Many leading journals, including *Behavioral Ecology,* emphasize the importance of considering the power of statistical tests in the light of nonsignificant results. However, there is considerable scope for misinterpretation of what this advice actually implies. The common conception among biologists is that a nonsignificant result with low power is not to be relied on, but a nonsignificant result with high power is strong support for the null hypothesis. Here we will draw on a recent paper by Hoenig and Heisey (2001) to explain why use of (post hoc) power analysis actually provides no more information than does the *p* value itself.

Imagine we are interested in knowing whether the type of bean on which a beetle larva develops affects the size of the beetle as an adult. We raise 10 beetle larvae on black-eyed beans and 10 on mung beans, and we measure their size as adults. The mean size of beetle raised on black-eyed beans is 5.32 mg (± 0.33 SD); on mung beans, 4.95 mg (± 0.56 SD). A *t* test to compare the mean size of the two groups of beetles yields a nonsignificant *p* value (

The reasoning behind recommending a power calculation to help us draw conclusions is that a nonsignificant outcome can occur for two very different reasons: (1) the null hypothesis of no effect is actually true; for example, there really is no difference in the size of beetles raised on the two hosts; and (2) the null hypothesis of no effect is actually false, but a combination of some or all of small effect size, high within-population variability, and small sample sizes prevent the test from being able to detect this effect (e.g., the species of host bean does affect the size of beetles, but we failed to detect this because our sample size was too low). This is what is referred to by statisticians as a type 2 error.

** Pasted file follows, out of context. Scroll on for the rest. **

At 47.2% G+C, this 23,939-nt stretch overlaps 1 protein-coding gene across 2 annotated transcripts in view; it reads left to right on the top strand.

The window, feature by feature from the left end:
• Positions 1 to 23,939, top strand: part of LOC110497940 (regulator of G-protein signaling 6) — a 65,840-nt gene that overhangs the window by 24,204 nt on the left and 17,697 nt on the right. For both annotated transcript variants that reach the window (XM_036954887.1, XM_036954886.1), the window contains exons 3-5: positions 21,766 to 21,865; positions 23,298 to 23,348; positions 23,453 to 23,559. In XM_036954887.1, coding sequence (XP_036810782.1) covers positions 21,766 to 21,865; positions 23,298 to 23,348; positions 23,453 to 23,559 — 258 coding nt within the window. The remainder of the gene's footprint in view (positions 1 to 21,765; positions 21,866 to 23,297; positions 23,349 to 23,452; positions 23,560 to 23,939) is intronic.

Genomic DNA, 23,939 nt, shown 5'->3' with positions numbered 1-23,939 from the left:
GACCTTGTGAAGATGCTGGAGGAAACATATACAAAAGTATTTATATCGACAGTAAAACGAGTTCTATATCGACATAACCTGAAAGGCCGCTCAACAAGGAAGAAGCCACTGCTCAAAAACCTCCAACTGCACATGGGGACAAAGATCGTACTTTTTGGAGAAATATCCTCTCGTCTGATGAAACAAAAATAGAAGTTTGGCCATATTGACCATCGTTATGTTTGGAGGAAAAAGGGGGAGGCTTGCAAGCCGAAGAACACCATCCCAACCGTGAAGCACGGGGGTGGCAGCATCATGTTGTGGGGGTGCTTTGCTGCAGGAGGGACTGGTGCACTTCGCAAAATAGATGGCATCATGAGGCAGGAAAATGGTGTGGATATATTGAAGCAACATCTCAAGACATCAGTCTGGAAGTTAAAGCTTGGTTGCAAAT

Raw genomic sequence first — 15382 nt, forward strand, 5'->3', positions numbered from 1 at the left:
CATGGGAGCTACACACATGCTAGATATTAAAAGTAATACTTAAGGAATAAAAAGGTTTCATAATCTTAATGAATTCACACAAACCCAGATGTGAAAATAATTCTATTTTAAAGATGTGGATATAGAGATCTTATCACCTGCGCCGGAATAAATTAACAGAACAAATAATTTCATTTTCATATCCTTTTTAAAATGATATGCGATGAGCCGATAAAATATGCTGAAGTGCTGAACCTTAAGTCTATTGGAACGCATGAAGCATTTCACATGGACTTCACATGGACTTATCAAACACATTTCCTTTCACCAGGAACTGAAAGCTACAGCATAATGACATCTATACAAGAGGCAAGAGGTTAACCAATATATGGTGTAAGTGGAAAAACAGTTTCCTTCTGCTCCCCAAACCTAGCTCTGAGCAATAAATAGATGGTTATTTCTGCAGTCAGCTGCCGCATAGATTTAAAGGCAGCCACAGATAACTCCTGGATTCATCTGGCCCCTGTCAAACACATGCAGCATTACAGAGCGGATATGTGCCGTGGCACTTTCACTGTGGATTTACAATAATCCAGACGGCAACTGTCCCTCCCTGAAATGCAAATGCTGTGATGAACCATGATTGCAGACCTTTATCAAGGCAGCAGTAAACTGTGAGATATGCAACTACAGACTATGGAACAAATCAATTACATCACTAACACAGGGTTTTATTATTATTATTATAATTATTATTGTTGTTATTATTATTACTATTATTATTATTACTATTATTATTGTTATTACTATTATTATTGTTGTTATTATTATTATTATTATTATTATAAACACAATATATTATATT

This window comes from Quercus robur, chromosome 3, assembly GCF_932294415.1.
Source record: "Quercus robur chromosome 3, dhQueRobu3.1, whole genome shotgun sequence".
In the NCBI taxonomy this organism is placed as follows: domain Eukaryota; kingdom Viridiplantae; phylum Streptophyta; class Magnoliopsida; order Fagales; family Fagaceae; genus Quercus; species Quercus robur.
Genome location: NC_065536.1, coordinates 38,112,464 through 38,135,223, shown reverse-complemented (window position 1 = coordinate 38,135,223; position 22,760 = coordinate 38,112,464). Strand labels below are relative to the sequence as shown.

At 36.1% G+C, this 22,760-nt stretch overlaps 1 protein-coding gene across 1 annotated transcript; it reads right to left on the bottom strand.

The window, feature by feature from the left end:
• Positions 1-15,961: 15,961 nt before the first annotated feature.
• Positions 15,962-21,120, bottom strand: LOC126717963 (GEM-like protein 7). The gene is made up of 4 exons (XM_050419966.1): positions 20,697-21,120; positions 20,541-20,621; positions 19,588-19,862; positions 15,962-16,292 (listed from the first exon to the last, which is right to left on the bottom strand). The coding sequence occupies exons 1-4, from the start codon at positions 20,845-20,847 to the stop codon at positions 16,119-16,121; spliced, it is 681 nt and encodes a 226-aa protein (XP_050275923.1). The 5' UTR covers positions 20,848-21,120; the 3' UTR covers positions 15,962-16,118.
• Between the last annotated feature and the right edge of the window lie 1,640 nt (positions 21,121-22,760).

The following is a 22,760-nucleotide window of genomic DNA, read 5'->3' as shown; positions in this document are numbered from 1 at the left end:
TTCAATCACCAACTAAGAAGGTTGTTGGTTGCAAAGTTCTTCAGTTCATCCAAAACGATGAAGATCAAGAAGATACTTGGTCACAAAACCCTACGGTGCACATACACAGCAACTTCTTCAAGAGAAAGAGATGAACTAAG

The argument behind recommending a power calculation is that if we get a nonsignificant result but have low power, we cannot discriminate between these two alternatives. In contrast, if we get a nonsignificant result but have high power, then this suggests that the null hypothesis of no-effect really is true.

A power calculation performed on this experiment (and provided by some statistical packages such as SPSS) gives the so-called observed power. That is, it is the probability of rejecting the null hypothesis, assuming that the effect size measured from the samples is the true effect size and the variabilities measured in the samples are identical to the variabilities of the populations from which they are drawn. Using our example, this means that we assume that the real effect of host bean is to change beetle size by 0.37 mg (5.32−4.95 mg) and that the true SD of the populations is 0.46 (the pooled SD of the two samples). These assumptions may not be true, but they are adopted for reasons of convenience if we have no other information on the actual properties of the two populations. We can then calculate the observed power, which in this case is 0.40. Does this estimate of the power of our experiment allow us to conclude anything new?